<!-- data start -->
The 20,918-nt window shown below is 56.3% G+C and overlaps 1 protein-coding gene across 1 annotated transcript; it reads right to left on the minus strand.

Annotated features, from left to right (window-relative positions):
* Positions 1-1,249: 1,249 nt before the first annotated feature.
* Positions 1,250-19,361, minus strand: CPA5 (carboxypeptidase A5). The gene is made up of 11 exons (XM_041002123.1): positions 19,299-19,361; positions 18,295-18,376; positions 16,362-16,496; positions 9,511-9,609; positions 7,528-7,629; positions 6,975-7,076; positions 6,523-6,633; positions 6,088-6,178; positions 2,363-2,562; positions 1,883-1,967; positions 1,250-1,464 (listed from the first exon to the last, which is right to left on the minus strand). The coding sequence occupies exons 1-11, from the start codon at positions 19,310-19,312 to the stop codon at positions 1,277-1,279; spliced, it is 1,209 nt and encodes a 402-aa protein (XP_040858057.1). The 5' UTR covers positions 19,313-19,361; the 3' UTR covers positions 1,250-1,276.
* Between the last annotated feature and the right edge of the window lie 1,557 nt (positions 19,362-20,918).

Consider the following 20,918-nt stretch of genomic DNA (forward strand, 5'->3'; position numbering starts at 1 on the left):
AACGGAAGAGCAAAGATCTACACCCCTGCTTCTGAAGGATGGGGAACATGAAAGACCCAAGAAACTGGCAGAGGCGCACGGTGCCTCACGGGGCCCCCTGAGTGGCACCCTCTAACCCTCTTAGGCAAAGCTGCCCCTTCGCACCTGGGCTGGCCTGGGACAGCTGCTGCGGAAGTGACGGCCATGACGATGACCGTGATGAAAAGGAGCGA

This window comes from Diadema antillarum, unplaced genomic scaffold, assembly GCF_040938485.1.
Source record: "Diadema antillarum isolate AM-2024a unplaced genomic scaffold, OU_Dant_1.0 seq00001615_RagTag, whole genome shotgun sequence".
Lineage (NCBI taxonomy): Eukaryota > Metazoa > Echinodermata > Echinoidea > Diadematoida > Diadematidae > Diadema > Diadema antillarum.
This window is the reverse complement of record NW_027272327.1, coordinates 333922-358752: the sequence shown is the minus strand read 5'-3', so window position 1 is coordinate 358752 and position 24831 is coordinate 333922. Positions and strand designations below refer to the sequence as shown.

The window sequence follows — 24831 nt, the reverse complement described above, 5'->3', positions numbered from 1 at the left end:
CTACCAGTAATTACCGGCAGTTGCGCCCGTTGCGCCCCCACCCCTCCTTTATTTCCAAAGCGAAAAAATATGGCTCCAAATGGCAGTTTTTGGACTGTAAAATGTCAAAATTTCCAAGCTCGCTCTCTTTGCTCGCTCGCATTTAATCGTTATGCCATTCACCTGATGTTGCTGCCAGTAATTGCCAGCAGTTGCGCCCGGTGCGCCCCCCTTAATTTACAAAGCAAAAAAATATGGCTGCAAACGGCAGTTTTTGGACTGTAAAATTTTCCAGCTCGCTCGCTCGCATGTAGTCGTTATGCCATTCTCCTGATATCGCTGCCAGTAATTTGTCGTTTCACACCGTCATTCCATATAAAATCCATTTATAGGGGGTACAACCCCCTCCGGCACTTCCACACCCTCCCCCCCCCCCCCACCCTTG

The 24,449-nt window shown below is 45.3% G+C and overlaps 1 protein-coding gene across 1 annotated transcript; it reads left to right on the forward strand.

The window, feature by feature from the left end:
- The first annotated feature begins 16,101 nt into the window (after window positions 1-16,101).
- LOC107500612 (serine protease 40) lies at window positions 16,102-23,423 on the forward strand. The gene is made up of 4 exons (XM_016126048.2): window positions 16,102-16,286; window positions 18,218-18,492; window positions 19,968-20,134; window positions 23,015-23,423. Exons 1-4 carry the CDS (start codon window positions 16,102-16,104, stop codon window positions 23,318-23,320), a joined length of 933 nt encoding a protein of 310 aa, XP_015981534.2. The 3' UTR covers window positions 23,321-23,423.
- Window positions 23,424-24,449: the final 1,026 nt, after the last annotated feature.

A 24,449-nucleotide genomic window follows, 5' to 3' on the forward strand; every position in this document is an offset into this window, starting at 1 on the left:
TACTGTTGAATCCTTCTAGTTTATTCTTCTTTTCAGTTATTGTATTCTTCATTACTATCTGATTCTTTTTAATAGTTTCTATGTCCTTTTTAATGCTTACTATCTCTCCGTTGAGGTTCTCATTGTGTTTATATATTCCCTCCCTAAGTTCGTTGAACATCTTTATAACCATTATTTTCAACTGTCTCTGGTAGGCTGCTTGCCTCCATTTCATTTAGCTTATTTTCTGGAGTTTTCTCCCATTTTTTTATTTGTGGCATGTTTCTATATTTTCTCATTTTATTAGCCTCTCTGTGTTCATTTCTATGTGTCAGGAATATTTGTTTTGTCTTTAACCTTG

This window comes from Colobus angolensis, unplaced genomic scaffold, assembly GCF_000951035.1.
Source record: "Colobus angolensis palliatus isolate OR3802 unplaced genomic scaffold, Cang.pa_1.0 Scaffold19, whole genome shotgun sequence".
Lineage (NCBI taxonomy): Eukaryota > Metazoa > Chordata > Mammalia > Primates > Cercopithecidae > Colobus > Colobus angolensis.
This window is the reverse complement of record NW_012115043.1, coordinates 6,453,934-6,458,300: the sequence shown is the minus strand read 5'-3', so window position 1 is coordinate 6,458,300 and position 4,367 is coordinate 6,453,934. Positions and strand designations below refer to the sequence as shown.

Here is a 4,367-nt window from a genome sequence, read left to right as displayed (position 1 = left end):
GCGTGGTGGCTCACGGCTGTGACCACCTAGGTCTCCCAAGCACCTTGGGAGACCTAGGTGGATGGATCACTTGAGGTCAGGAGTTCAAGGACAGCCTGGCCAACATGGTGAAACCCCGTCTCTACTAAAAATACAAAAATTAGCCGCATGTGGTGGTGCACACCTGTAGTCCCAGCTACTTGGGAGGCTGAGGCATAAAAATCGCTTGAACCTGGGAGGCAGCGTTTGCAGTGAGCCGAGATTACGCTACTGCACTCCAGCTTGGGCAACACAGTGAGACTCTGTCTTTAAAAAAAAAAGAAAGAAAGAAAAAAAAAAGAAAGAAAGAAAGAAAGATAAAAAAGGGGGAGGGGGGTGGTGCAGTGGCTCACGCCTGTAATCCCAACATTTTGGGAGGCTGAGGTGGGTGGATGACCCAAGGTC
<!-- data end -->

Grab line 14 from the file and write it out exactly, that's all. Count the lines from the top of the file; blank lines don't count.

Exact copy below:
The 24,449-nt window shown below is 45.3% G+C and overlaps 1 protein-coding gene across 1 annotated transcript; it reads left to right on the forward strand.